NIST seeks input on first draft of AI risk management framework

Initial effort addresses risks in the design, development and use of artificial intelligence across industries, including healthcare.

Comments are due Friday, April 29 on a risk management framework for artificial intelligence that is being developed by the National Institute of Standards and Technology.

The framework is part of an effort by NIST to create rules of the road to ensure that AI technologies and systems are trustworthy and responsible.

NIST AI risk management framework - initial draft

The agency’s work is likely to have a receptive audience in healthcare, where concerns have emerged about the data and processes used to develop algorithms via AI that could directly impact patient care.

Several initiatives are underway within healthcare to provide guidance to AI use within the industry, including the recently formed Coalition for Health AI, an initiative being led by John Halamka, MD, of the Mayo Clinic, along with Such Saria at Johns Hopkins Medicine, Nigam Shah at Stanford Health Care and Brian Anderson of MITRE Corp.

NIST released the initial draft of its AI framework in mid-March. It’s a voluntary framework that seeks to address risks in the design, development, use and evaluation of AI systems. It is not solely aimed at healthcare, but is intended to offer broad guidance in several arenas in which AI is used, mentioning commerce, transportation, cyber security as well as healthcare.

NIST describes it as an effort to create a voluntary framework “to improve understanding and help manage enterprise and societal risks related to AI systems. It aims to provide a flexible, structured and measurable process to address AI risks throughout the AI lifecycle, and it offers guidance for the development and use of trustworthy and responsible AI.”

Comments can be submitted in writing to by Friday, April 29.

The draft is built on an earlier concept paper released in December; the agency expects to conduct a second workshop on the draft framework in the summer or early fall, with the final framework to be published in late 2022 or 2023.

The framework initiative is consistent with NIST’s broader AI efforts, recommendations by the National Security Commission on Artificial Intelligence, and the Plan for Federal Engagement in AI Standards and Related Tools. Congress has directed NIST to collaborate with the private and public sectors to develop the risk framework for AI.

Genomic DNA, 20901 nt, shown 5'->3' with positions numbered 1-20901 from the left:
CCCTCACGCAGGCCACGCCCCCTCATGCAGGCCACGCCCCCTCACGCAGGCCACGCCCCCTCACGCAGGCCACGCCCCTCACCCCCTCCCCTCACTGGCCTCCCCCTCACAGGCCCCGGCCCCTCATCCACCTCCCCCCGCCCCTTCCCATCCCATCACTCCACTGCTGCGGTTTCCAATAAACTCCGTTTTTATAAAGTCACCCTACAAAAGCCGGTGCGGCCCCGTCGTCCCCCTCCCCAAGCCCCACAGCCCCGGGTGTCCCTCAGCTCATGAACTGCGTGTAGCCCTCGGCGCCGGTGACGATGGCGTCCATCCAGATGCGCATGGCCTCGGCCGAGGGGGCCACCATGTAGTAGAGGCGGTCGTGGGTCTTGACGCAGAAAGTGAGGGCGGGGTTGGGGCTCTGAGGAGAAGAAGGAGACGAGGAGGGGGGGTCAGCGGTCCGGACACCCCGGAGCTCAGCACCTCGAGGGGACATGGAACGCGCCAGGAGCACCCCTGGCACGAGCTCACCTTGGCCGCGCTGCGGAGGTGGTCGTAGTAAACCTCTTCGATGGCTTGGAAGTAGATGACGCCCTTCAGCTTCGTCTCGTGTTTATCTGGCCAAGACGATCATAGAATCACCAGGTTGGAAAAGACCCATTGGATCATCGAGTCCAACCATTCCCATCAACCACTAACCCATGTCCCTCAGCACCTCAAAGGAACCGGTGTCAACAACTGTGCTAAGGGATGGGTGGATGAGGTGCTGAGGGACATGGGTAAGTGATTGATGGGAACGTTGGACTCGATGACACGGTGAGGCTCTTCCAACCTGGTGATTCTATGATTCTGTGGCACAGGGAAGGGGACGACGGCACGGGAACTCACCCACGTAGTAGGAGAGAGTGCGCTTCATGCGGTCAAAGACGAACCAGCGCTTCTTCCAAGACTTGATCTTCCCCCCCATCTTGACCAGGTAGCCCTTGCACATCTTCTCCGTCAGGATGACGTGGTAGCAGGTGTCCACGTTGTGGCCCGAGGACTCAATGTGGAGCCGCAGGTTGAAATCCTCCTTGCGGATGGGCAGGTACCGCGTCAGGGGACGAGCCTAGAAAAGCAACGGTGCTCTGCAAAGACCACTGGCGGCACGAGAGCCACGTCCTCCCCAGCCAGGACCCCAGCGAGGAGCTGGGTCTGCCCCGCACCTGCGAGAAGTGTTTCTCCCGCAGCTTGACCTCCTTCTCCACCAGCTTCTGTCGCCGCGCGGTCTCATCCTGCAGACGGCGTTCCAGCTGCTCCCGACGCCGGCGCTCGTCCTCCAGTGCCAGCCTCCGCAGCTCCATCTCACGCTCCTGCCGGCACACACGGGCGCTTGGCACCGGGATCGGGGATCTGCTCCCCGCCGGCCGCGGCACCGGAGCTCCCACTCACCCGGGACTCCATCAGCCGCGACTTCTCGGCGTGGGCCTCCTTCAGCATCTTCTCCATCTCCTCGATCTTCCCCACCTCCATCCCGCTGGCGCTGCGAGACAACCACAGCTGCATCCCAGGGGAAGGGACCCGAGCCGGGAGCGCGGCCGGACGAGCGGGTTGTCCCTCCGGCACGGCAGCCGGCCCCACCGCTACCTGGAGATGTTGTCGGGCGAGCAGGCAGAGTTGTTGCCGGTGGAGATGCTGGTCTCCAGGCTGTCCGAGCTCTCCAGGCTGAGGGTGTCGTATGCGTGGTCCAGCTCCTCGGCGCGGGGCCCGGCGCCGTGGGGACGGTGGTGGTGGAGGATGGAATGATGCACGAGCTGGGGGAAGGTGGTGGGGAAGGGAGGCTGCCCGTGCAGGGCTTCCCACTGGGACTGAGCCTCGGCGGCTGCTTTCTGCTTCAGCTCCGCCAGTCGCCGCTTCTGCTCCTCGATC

NIST’s proposal indicates that the framework and supporting resources “will be updated and improved based on evolving technology and the standards landscape around the globe. In addition, as the AI RMF is put into use, additional lessons will be learned that can inform future updates and additional resources.”

In conjunction with the release of the framework, NIST also released a special publication addressing identifying and managing bias within AI. The publication bias “is related to broader societal factors — human and systemic institutional in nature — which influence how AI technology is developed and deployed.”

The draft framework and publication on bias are part of NIST’s larger effort to support the development of trustworthy and responsible AI technologies.

A recent article written by Halamka, Saria and Shah highlights the need for “guardrails” to provide guidance for the development of AI algorithms for healthcare. It notes that “Experts have been aware that data shifts — which happen when an algorithm must process data that differ from those used to create and train it — adversely affect algorithmic performance. State-of-the-art tools and best practices exist to tackle it in practical settings. But awareness and implementation of these practices vary among AI developers.”

The Coalition for Health AI is espousing codification within the industry that includes:

  • Using algorithm “labeling” that describes the data used for its development, its usefulness and limitations;
  • Conducting ongoing testing and monitoring of algorithm performance;

Developing best practices and approaches for appropriate clinical use and understanding clinical contexts and goals to better assess risks and adapt to local variations.

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